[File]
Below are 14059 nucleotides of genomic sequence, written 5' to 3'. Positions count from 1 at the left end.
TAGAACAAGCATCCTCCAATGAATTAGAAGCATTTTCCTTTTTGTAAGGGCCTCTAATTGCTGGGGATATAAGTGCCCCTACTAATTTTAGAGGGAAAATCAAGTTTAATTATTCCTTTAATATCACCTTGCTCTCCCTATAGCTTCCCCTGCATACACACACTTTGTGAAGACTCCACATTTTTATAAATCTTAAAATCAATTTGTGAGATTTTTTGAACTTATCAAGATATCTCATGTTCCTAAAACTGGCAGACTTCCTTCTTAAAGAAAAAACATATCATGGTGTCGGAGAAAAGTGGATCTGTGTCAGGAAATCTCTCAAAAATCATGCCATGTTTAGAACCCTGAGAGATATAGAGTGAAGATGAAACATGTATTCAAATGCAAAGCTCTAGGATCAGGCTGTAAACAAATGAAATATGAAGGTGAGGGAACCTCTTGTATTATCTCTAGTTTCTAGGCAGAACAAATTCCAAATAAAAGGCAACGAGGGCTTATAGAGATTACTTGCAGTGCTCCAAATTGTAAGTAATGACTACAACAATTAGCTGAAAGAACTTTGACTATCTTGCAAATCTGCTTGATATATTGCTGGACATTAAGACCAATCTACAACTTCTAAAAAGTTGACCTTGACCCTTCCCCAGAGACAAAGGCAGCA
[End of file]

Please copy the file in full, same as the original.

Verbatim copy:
Below are 14059 nucleotides of genomic sequence, written 5' to 3'. Positions count from 1 at the left end.
TAGAACAAGCATCCTCCAATGAATTAGAAGCATTTTCCTTTTTGTAAGGGCCTCTAATTGCTGGGGATATAAGTGCCCCTACTAATTTTAGAGGGAAAATCAAGTTTAATTATTCCTTTAATATCACCTTGCTCTCCCTATAGCTTCCCCTGCATACACACACTTTGTGAAGACTCCACATTTTTATAAATCTTAAAATCAATTTGTGAGATTTTTTGAACTTATCAAGATATCTCATGTTCCTAAAACTGGCAGACTTCCTTCTTAAAGAAAAAACATATCATGGTGTCGGAGAAAAGTGGATCTGTGTCAGGAAATCTCTCAAAAATCATGCCATGTTTAGAACCCTGAGAGATATAGAGTGAAGATGAAACATGTATTCAAATGCAAAGCTCTAGGATCAGGCTGTAAACAAATGAAATATGAAGGTGAGGGAACCTCTTGTATTATCTCTAGTTTCTAGGCAGAACAAATTCCAAATAAAAGGCAACGAGGGCTTATAGAGATTACTTGCAGTGCTCCAAATTGTAAGTAATGACTACAACAATTAGCTGAAAGAACTTTGACTATCTTGCAAATCTGCTTGATATATTGCTGGACATTAAGACCAATCTACAACTTCTAAAAAGTTGACCTTGACCCTTCCCCAGAGACAAAGGCAGCA